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I don’t often check out the Daily Prompts these days. Like everyone else I had started finding them repetitive. But I stopped by The Happy Quitter just now and read Bridget’s post in response to today’s prompt and it stirred emotions in me — not just Bridget’s words, but the prompt itself. Please do stop by her blog and have a read. It was a beautiful post about the legacy her grandmother left her.

The prompt was: When Childhood EndsWrite about a defining moment in your life when you were forced to grow up in an instant (or a series of instants).

The prompt brought up some painful memories that are still rippling through my life nearly 60 years later. I’ve written about this before but it’s been awhile. If I had to choose one thing from my childhood that altered the course of my life — specifically my relationships with other people — it would be when my father walked out on our family for a time.

Though he returned not long after, I believe that event left me feeling vaguely responsible for every bad thing that ever happened in my life or the life of those I loved. Sometimes children are forced to grow up all too fast, to begin to take responsibility for others at an age when they’re not ready. Six years old was far too young to become responsible for the unhappiness of my parents. They were responsible for their own unhappiness, of course, but how is a six-year-old supposed to know that?

That experience not only left me with a free-floating feeling of guilt that sits on my shoulders like a mantle, but also a niggling fear that anyone I love will eventually leave. Contrary to trite advice, time does not always heal all wounds… I’m working to change those wrong messages that rattle around in my brain, but I gotta tell ya I still trip over those suckers a lot!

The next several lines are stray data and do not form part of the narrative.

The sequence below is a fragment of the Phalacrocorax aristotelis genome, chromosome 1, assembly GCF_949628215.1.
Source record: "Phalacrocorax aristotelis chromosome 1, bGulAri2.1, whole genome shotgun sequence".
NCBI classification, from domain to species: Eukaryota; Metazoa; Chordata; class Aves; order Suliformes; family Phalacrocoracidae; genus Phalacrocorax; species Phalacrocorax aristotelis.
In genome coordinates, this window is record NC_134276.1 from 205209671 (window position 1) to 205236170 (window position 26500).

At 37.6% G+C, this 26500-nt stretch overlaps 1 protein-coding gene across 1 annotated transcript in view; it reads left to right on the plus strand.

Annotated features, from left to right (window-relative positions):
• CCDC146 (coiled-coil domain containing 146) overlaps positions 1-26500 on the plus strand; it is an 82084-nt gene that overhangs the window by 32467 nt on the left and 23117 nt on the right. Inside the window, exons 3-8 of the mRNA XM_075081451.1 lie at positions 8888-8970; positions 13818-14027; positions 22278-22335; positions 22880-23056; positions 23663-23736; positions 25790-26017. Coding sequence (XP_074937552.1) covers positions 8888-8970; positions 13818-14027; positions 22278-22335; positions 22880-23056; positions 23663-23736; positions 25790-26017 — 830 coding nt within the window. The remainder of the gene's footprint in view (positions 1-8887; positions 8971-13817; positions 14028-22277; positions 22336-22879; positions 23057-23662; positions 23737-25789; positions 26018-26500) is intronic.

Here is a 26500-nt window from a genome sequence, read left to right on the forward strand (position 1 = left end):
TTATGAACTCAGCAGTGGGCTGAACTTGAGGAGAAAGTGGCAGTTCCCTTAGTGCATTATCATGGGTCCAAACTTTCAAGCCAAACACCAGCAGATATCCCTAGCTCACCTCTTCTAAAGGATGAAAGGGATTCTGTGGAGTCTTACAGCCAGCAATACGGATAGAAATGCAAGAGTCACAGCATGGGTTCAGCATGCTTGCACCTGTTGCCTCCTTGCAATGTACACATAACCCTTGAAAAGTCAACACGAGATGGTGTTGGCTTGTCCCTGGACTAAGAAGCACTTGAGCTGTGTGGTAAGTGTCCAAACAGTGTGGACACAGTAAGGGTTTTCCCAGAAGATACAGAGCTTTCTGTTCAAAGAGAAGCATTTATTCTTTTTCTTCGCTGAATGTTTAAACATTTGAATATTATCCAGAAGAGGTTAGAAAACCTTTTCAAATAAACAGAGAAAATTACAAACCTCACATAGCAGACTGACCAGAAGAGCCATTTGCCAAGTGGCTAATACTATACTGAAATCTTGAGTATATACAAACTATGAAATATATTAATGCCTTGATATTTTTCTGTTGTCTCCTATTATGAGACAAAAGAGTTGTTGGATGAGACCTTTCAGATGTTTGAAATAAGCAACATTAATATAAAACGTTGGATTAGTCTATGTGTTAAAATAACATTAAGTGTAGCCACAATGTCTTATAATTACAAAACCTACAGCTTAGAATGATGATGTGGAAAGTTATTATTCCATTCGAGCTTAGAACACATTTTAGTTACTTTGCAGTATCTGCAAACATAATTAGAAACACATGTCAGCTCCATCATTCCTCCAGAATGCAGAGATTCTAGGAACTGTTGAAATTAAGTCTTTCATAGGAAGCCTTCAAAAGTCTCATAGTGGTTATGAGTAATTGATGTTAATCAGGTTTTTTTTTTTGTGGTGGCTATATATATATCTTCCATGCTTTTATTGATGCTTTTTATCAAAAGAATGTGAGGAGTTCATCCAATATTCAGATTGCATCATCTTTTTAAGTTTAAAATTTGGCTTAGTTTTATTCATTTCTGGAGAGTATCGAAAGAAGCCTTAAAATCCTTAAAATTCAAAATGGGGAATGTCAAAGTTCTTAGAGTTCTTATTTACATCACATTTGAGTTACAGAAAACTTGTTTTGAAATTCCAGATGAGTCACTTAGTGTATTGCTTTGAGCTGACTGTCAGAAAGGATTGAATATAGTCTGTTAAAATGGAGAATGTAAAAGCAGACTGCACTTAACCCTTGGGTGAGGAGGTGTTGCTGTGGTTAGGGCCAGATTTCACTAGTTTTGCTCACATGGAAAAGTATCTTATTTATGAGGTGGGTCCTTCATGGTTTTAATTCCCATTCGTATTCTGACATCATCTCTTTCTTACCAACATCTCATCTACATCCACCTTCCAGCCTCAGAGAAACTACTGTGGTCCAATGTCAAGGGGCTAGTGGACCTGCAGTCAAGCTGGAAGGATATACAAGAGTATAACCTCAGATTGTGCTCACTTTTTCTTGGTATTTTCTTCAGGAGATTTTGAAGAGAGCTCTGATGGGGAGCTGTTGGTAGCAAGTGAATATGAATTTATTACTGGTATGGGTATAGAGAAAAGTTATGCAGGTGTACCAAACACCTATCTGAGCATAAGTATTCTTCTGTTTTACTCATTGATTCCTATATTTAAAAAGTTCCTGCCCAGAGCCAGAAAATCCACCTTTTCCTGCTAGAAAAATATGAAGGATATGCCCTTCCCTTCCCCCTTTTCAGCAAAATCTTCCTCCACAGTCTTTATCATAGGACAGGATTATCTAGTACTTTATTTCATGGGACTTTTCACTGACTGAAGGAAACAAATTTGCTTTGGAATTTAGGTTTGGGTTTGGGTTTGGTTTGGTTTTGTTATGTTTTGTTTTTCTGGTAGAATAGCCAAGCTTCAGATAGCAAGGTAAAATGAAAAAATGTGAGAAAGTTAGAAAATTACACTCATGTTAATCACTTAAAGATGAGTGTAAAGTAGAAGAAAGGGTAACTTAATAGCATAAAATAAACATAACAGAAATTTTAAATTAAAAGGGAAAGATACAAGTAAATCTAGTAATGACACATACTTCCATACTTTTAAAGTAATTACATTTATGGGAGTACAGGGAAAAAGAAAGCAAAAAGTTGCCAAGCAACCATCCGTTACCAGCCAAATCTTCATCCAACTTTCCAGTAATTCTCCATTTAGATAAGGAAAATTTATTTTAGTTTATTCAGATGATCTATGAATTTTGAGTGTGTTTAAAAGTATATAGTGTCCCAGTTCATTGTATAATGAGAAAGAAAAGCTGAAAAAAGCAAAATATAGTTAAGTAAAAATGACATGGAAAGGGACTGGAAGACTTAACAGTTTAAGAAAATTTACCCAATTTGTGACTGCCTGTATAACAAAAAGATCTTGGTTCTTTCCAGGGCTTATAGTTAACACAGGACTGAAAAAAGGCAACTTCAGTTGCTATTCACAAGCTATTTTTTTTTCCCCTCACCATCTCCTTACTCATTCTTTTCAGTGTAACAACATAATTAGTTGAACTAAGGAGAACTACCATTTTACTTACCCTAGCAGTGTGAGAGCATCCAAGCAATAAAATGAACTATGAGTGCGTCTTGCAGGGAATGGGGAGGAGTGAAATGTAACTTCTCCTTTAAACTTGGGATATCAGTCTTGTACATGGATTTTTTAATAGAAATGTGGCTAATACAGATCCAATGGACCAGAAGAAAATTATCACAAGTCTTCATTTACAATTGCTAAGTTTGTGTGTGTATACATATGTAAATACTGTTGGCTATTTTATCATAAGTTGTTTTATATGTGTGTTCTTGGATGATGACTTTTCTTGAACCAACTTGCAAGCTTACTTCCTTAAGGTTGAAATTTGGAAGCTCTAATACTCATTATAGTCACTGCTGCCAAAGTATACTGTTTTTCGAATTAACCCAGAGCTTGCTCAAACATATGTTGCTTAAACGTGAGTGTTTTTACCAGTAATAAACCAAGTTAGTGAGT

(Poem reposted from 2/28/15)

* * * * *


boredsix years old,
she stands
by his side
and watches
her daddy
slip the letter
into the bible.
when i’m gone,
he says,
tell mommy
where this is.

she doesn’t
why daddy can’t
give it to mommy
a hug, a big one.
daddy is crying.
she watches as he
hitches a bag
over his shoulder,
pulls the front door
shut behind him.

don’t go, daddy…

* * * * *

the letter made
mommy cry, too.
no… she
made mommy cry.
she was the one
who showed her
where it was.
she feels guilty,
though she doesn’t
know the word
or what it means.

don’t cry, mommy…

* * * * *

is angry now.
angry at her
she thinks.
doesn’t like me,
she thinks.
she knows what
that word means.
she hears mommy
and daddy not like
each other a lot.

mommy, please like me…

does daddy
not like her, either?
is that why he left?
was it
because of her?

oh, daddy, please like me…

* * * * *

mommy says
daddy’s coming home,
but she wonders
if daddy will leave again
if she’s not a
very, very good girl.

she doesn’t want
daddy to leave,
she doesn’t want
mommy to cry.
she doesn’t want
them to not like her.

why can’t jesus
fix the not likings
the way he fixed
the lame man
in her colored
sunday school paper?
maybe jesus
doesn’t like her, either,
because she
doesn’t know
how to be a good girl.
maybe no one
likes her.
maybe she’s just
not likeable.

she will spend
the rest of her life
trying to be likeable
so that daddy
won’t leave again,
and mommy
won’t cry anymore,
and jesus will
answer her prayers
when she prays.

* * * * *

a lifetime later
she’s still trying…
…only now it’s
with everyone.